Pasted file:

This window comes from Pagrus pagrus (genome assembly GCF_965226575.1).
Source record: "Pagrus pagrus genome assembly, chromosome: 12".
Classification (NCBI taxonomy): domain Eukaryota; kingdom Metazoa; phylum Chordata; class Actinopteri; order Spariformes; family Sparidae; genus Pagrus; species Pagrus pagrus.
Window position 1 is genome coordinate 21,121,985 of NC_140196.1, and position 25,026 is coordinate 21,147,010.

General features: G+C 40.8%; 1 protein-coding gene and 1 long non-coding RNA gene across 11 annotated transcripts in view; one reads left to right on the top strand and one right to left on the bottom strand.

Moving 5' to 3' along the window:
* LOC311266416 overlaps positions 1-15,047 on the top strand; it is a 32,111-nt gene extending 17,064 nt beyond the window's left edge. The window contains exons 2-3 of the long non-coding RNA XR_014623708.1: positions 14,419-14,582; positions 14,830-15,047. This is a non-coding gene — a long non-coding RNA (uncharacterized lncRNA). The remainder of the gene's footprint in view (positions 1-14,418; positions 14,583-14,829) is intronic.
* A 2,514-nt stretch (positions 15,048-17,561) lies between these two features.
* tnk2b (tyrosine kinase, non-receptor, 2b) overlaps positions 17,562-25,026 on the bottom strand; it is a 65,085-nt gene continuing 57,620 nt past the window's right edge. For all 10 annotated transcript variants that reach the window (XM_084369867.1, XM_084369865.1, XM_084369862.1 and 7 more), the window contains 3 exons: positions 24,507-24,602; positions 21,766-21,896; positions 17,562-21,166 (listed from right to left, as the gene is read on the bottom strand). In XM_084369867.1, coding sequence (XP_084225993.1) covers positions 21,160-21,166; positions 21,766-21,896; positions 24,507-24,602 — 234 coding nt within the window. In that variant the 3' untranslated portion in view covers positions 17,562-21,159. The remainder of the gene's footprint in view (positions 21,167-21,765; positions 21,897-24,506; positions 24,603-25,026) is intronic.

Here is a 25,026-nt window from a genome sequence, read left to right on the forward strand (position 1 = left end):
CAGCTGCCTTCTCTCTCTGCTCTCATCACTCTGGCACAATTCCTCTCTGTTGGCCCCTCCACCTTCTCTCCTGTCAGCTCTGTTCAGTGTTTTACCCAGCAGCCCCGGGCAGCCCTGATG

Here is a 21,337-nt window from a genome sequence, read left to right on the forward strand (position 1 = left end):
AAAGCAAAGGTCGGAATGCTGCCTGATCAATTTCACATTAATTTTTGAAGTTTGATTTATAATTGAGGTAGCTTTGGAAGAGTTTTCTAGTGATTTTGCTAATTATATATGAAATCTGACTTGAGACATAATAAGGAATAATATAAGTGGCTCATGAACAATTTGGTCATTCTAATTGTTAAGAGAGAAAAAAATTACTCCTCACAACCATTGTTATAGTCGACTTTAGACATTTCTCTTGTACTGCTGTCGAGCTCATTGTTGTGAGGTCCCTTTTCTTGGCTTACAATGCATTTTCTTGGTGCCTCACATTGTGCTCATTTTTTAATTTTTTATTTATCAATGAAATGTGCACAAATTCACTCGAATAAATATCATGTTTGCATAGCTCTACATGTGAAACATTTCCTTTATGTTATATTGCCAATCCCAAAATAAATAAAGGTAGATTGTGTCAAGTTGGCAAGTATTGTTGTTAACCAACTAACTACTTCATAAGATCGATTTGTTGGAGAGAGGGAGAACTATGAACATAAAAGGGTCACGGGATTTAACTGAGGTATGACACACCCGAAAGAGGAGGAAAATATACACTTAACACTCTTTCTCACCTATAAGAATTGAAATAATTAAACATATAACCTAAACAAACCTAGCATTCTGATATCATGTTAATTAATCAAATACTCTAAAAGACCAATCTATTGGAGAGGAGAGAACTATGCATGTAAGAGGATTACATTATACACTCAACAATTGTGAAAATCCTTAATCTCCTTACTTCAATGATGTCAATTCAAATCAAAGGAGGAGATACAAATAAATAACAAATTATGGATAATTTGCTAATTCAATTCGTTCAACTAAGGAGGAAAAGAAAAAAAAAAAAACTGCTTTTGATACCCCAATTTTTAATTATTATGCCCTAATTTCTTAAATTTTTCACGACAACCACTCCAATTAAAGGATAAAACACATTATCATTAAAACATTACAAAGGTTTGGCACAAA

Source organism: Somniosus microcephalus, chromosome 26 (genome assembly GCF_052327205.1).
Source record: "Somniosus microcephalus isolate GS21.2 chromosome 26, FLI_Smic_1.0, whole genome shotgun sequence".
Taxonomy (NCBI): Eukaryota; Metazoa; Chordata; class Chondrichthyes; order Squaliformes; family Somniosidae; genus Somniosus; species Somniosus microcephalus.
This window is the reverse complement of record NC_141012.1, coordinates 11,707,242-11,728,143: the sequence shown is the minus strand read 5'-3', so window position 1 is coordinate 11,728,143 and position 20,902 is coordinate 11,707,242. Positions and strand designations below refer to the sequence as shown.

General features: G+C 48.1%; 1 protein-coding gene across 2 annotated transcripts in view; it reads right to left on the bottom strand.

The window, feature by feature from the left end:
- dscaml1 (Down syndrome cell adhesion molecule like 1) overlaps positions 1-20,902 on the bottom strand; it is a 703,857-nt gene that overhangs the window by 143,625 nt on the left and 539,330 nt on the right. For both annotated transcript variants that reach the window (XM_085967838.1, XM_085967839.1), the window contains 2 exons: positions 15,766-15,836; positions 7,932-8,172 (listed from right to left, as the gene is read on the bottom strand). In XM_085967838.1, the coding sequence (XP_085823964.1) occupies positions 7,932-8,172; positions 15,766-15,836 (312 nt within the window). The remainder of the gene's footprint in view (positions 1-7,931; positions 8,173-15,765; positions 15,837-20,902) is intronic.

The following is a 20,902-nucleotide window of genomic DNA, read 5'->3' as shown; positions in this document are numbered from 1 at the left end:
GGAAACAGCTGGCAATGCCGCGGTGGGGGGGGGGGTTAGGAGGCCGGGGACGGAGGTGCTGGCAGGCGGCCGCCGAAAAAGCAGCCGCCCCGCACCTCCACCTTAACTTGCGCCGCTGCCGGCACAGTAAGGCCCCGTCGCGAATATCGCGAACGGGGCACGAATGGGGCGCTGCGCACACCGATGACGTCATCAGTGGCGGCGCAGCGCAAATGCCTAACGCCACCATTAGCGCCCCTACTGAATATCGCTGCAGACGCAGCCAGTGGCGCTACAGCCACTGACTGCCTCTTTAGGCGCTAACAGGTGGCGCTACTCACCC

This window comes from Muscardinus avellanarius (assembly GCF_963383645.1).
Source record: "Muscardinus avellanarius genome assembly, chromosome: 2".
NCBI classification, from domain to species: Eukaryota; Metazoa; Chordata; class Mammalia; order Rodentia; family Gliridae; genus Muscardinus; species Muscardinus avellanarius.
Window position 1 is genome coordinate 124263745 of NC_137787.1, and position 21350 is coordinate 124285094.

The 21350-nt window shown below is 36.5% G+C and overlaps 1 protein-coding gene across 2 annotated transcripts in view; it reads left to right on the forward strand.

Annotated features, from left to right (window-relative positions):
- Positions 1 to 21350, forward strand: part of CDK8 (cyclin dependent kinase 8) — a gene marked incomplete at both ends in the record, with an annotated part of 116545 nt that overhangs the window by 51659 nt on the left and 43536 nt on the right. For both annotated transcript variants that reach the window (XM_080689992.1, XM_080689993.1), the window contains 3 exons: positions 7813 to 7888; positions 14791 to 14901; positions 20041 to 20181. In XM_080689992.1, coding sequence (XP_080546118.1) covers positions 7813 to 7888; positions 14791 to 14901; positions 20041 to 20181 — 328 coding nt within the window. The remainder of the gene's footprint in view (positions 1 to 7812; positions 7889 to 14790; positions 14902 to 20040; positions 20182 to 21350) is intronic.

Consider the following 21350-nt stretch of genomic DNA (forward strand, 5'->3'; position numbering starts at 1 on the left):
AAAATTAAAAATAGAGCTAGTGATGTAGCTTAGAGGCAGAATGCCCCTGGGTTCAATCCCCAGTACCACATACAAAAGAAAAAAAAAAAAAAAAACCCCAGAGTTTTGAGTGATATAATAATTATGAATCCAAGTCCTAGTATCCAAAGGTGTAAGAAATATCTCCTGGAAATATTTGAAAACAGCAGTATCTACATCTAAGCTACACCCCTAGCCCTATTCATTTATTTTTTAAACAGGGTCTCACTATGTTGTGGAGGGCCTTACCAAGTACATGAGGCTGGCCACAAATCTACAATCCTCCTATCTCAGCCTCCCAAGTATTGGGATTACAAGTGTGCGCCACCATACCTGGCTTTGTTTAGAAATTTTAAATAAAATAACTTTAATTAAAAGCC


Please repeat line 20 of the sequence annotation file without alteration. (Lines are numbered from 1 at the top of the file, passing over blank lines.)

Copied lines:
- dscaml1 (Down syndrome cell adhesion molecule like 1) overlaps positions 1-20,902 on the bottom strand; it is a 703,857-nt gene that overhangs the window by 143,625 nt on the left and 539,330 nt on the right. For both annotated transcript variants that reach the window (XM_085967838.1, XM_085967839.1), the window contains 2 exons: positions 15,766-15,836; positions 7,932-8,172 (listed from right to left, as the gene is read on the bottom strand). In XM_085967838.1, the coding sequence (XP_085823964.1) occupies positions 7,932-8,172; positions 15,766-15,836 (312 nt within the window). The remainder of the gene's footprint in view (positions 1-7,931; positions 8,173-15,765; positions 15,837-20,902) is intronic.